What's the difference between the NWMO-hosted strategy conversations and NRCan-hosted engagement on the Radioactive Waste Policy Review?

The Government of Canada’s Department of Natural Resources (NRCan) is responsible for our country’s Radioactive Waste Policy, and NRCan officials are leading engagement with Canadians, including Indigenous peoples, to modernize that policy. The NRCan-led process is being undertaken to ensure Canada has a strong policy that continues to meet international practices and reflects the values and principles of Canadians and Indigenous peoples.

The NWMO is responsible for implementing Canada’s plan for the long-term management of used nuclear fuel, which emerged through dialogue with Canadians and Indigenous peoples. Leveraging that experience, we have been asked by the Minister of Natural Resources to lead conversations with Canadians and Indigenous peoples about the development of a strategy to address all radioactive waste, including low- and intermediate-level waste for which there is currently no long-term management plan. The strategy will align with the government’s modernized radioactive waste policy.

Like much of our work over the past 20 years, we are reaching out to Canadians, Indigenous peoples, civil society organizations, and industry to understand what is most important to consider in this strategy. We will reflect what we heard in the recommendations we make to NRCan. While some of these engagement activities may happen in parallel, the strategy will not be finalized until the radioactive waste policy review is complete to ensure the recommendation that we put forward aligns with and supports the policy.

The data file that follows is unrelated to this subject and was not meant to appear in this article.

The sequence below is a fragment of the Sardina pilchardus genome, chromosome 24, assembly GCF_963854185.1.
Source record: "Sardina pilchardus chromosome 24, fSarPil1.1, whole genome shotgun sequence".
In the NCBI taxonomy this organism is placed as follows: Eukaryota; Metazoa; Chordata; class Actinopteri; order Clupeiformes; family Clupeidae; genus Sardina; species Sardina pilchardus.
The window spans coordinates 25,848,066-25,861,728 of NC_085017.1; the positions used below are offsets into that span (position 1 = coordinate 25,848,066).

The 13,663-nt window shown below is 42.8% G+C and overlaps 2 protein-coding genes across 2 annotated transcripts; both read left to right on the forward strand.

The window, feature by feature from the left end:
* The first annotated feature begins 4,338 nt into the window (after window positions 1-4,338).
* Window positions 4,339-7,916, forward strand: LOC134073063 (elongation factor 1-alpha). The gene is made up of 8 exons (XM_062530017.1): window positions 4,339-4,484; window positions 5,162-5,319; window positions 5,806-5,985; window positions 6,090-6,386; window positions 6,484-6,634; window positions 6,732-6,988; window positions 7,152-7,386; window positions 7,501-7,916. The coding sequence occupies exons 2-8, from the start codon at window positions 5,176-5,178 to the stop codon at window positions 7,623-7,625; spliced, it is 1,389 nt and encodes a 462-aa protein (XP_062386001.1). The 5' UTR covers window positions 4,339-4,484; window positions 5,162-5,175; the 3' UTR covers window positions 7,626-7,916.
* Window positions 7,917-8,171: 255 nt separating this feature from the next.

We will provide a range of opportunities for citizens, industry, and stakeholders to share their thoughts and engage on the strategy at the level of their interest. Given COVID-19-related restrictions, we will provide online opportunities for these conversations.

What's the role of the NWMO with respect to the integrated strategy?

On November 13, 2020, Natural Resources Canada (NRCan) asked the NWMO to lead discussions about an integrated strategy for the safe, long-term management of all of Canada’s radioactive waste. The focus of the NWMO’s work will be on waste for which no long-term plan exists, specifically low- and intermediate-level radioactive waste. High-level waste and uranium mine and mill waste will not be included in the scope of our work, as there are already plans for their long-term management. Similarly, some low-level waste for which there is already a plan will not be included in our discussions.

As a globally recognized organization with deep expertise and a solid track record, the NWMO is a good fit for this role. We will work in close cooperation with all levels of government, national and international regulators, Indigenous peoples, industry, academia and civil society organizations. In developing this strategy, we will gather citizen input, international scientific consensus, and best practices from around the world to ensure that people and the environment are protected long into the future.